Secretary of State Condoleezza Rice marked International Human Rights Day Monday by honoring a Zimbabwe lawyers group that has defended democracy activists in that country. Rice also met with leaders of human rights groups who faulted the Bush administration's own record on the issue. VOA's David Gollust reports from the State Department.
Secretary Rice has given the State Department's first annual Freedom Defenders Award to the non-governmental group Zimbabwe Lawyers for Human Rights, which has provided legal assistance to besieged democracy activists there.
At a State Department ceremony, Rice presented the award to the organization's president, Arnold Tsunga, for what she said was its tireless and fearless work to advance democratic principles, despite ongoing repression by the government of President Robert Mugabe.
"In Zimbabwe, civil society remains under siege amid political and economic crises caused by the irresponsible policies of the regime," said Condoleezza Rice. "Over the past several months, the authorities have engaged in an intensified campaign of repression, characterized by harassment and intimidation, arrests and violent assaults against peaceful opposition activists, professionals, independent labor leaders, and other members of civil society."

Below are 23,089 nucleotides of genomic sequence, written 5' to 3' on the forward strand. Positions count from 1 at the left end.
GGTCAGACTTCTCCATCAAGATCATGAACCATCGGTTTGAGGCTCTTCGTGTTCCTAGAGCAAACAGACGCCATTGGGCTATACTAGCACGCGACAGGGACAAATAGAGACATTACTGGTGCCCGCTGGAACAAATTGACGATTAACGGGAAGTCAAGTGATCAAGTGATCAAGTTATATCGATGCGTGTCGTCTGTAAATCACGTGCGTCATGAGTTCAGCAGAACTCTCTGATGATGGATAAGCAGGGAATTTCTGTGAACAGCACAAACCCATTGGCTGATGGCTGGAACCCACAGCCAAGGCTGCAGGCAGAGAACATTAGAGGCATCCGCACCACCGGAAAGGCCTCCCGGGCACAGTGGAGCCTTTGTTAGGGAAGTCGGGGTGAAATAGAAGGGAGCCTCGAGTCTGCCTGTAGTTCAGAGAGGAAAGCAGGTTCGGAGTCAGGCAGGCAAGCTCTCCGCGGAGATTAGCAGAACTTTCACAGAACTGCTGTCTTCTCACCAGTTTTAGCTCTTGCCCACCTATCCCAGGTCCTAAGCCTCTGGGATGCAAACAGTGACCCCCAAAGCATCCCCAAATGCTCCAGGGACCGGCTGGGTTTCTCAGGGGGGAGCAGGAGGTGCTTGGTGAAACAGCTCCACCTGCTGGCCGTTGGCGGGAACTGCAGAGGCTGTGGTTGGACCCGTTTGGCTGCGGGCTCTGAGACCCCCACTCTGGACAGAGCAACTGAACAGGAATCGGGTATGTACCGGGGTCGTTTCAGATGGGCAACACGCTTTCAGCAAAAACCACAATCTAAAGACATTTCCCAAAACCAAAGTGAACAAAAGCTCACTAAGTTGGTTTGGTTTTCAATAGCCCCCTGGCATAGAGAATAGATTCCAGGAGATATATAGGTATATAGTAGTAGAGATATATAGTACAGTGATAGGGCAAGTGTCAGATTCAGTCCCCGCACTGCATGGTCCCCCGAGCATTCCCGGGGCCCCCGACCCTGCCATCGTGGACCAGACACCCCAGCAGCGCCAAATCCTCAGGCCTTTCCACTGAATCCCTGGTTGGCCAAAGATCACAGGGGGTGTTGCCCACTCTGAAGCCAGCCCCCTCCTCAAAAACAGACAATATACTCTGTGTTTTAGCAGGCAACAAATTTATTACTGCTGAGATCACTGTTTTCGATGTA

State Department officials say the Zimbabwe lawyers group, founded 10 years ago, has been a target of vilification from the Mugabe government and that Tsunga himself has endured numerous arrests, police raids on his home and threats for his activities.
The Freedom Defenders Award was one of two created last year by the Secretary of State to promote the annual Human Rights Day observance.
Rice gave the parallel Diplomacy for Freedom Award to U.S. ambassador to Belarus Karen Stewart, for what were termed her innovative efforts to support defenders of freedom in that authoritarian central European state.
Rice also met privately Monday with leaders of several U.S.-based human rights groups, among them Amnesty International USA executive director Larry Cox.
In a written statement, Cox said the seriousness of the United States' commitment to human rights is called into question by its own practices in the war against terrorism, including the continued detention of some 300 terror suspects without charge or trial at Guantanamo Bay, Cuba.
Cox said the group also pressed Rice to do more to help restore full democracy in Pakistan and to end violence against civilians in Sudan's Darfur region.
In luncheon comments to a women's foreign policy group Monday, Rice said the Bush administration would "like nothing better" than to close the Guantanamo facility, but must have assurances that what she termed the "very dangerous" detainees there would not return to anti-U.S. violence if handed back to their countries of origin.